Paine’s Park in Philadelphia (AP Photo/Matt Rourke)
Cities from Barcelona to Houston are starting to treat skateparks as community-builders rather than community-aggravators. Now, Detroit is the latest city to benefit from a new downtown skate park. A 4,000-square-foot privately funded park and art installation designed by skateboarder Tony Hawk and artist Ryan McGinness opened Tuesday.
“This is kind of a different project because it’s private property and it’s funded by a bunch of different corporations,” Hawk told Benzinga.com. “It’s right in the city. It’s a great start.”
The project, dubbed Wayfinding Skate Park, is backed by Bedrock Detroit and Quicken Loans, and was originally conceived by Detroit-based art gallery Library Street Collective, who soon teamed up with the Cranbrook Art Museum. It sits — temporarily — between Randolph Street, Bates Street, Cadillac Square and Monroe Avenue, on a site slated for construction, MLive reports. The “Monroe Block” project, which will include a 20-story office tower and a 16-story residential building, will break ground in January, at which time the skate park will be moved to another location.
Coincidentally, another skate park, this one in the Cass Corridor neighborhood on city owned-property, is also scheduled to be replaced by a mixed-use development project.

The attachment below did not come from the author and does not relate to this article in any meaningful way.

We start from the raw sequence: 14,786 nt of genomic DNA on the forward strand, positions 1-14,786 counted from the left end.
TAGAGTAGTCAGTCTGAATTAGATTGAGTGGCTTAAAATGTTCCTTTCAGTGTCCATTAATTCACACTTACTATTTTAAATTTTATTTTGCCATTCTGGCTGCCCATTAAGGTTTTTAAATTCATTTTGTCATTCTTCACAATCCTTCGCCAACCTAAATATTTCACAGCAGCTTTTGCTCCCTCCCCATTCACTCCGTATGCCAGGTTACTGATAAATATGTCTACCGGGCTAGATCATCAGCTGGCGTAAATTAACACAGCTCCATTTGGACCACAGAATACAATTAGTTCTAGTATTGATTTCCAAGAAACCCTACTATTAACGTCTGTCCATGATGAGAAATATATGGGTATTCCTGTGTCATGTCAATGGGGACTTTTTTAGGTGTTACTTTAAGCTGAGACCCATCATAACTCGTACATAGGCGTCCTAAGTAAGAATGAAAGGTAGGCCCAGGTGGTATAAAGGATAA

Tony Hawk on hand to open up Wayfinding Skate Park on Monroe Ave. Proud to be included, he said. pic.twitter.com/Ai4SqZzZGs— Will Burchfield (@burchie_kid) August 15, 2017
As Next City has covered, skate parks often arise as informal examples of tactical urbanism (starting before that was even a favorite phrase of planners) in so-called “accidental parks,” and under freeway overpasses and elevated train tracks. In some cases, those parks became popular and then received municipal funding and redesigns — forcing an exodus of the skaters, homeless people and musicians who originally made the spaces into parks.
But in some cases, skaters have grown up to become community advocates, and begun pushing to sanction their sport-of-choice into park design. As Cassie Owners wrote for Next City in 2014, cities “are growing their skatepark infrastructure piece by piece.”